• Installation of 1.4 miles of a separated multi use paved path (Path): The area is popular for recreation and the Path will address a real unmet safety need.  Currently the only options are two-foot-wide shoulders along a high speed / high truck and traffic volume highway (SR 36) or a grassy, overgrown, unstable earth surface that is a challenge for most to walk along, let alone bike, ski or snow shoe. This Path begins on the west end of the Town of Mineral, offering an anchor connection for those at the campgrounds or the Mount Lassen Assembly of God Conference Ground and Camp (Camp).
  • Rectangular Rapid Flashing Beacon (RRFB) System with 24-hour advance warning flashers atboth project ends: This crossing currently has some striping halfway across this busy high speed highway for all those in the area who live, camp, work or recreate on the south side of the area and desire to cross where they can shop, eat, lodge or continue east to their homes, the post office or additional camping locations.
  • Enhanced Crosswalk: A Continental Crosswalk will be built with a highly visible marked space for non-motorized users to cross the highway. One of the most frequently identified safety concerns is unsafe crossings.  Providing the RRFB System and this Enhanced Crosswalk will address this issue.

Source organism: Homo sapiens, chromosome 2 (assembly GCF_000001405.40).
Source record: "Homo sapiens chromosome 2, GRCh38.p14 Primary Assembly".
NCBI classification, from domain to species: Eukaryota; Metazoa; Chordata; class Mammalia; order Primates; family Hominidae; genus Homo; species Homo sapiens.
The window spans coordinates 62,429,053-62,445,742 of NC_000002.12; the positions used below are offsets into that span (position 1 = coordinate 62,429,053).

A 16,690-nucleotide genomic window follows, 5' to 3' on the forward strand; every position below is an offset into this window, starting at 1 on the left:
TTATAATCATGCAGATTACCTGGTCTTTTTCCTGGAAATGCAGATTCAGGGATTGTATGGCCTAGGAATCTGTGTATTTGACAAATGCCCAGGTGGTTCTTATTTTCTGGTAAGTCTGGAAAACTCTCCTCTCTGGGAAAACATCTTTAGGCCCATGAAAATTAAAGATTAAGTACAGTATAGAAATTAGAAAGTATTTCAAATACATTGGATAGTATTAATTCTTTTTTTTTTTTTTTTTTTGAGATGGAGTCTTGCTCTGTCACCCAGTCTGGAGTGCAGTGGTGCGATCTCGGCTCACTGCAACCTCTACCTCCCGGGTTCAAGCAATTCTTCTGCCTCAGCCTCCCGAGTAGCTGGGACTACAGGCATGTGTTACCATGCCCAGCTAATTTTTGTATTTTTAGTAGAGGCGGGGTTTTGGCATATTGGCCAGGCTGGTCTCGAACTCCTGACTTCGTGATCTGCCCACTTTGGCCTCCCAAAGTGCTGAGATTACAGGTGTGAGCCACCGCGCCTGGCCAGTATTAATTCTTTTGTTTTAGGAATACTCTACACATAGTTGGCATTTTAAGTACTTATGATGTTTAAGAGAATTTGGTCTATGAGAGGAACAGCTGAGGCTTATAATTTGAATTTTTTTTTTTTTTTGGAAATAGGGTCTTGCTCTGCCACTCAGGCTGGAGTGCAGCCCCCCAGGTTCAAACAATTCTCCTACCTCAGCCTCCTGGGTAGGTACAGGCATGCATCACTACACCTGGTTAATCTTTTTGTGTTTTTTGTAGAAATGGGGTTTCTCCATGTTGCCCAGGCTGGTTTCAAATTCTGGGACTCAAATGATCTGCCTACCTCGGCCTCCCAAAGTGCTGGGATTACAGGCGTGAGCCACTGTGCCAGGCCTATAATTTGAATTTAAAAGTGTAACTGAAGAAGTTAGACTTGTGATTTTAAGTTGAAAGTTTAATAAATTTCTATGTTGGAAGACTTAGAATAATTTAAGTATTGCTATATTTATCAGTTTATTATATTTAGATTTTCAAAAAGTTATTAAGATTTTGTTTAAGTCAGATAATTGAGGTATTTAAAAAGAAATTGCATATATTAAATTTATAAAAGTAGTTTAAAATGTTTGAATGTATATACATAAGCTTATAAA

• Traffic Calming: Resurfacing and restriping of the free right turn at the intersection of SR 36 and SR 172, which due to the wide-open turn radius, allows drivers take the turn at a high rate of speed.  Restriping will shorten this turn radius, forcing vehicles to slow down while making the turn so they are better able to keep control of their vehicle for their safety and others.
  • ADA Compliance Ramp: Installation of Americans with Disability (ADA) transition where there currently are bushes and a wooden fence that blocks access.  The transition will further connect people to the Path and Crosswalk at the town center and provide safe continued designated space for those in need.
  • Improved Shoulders: 8’ Shoulders on the north sides of SR 36 will be constructed leaving the town center and continuing east to the post office, additional camping locations and points beyond.  This area currently has narrow shoulders and does not offer a space for the non-motorized user.

The project benefits are local, regional and extend to a much larger reach of people given this project truly is at the gateway to the Lassen Volcanic National Park and the National Park Service. This area is rich with recreational attractions with several camping locations, seasonal cabins, and a summer camp that attracts families and youth from around the state and beyond. Mineral also offers a small-town eatery and lodge that attracts those passing through.

“This will be a great project for the community of Mineral. Over the last several years, there has been multiple phone calls to Caltrans Mineral yard requesting improvement to this dirt path from the community of Mineral to USFS Battle Creek campground on Highway 36,” said Mike Mason. “Approximately 3,500 people each year use the USFS campground and 700 people use the church campground in the summer. Visitors will enjoy the setting of the path and the beauty of the outdoors along Highway 36.” 	A Safe Path Website Photo 3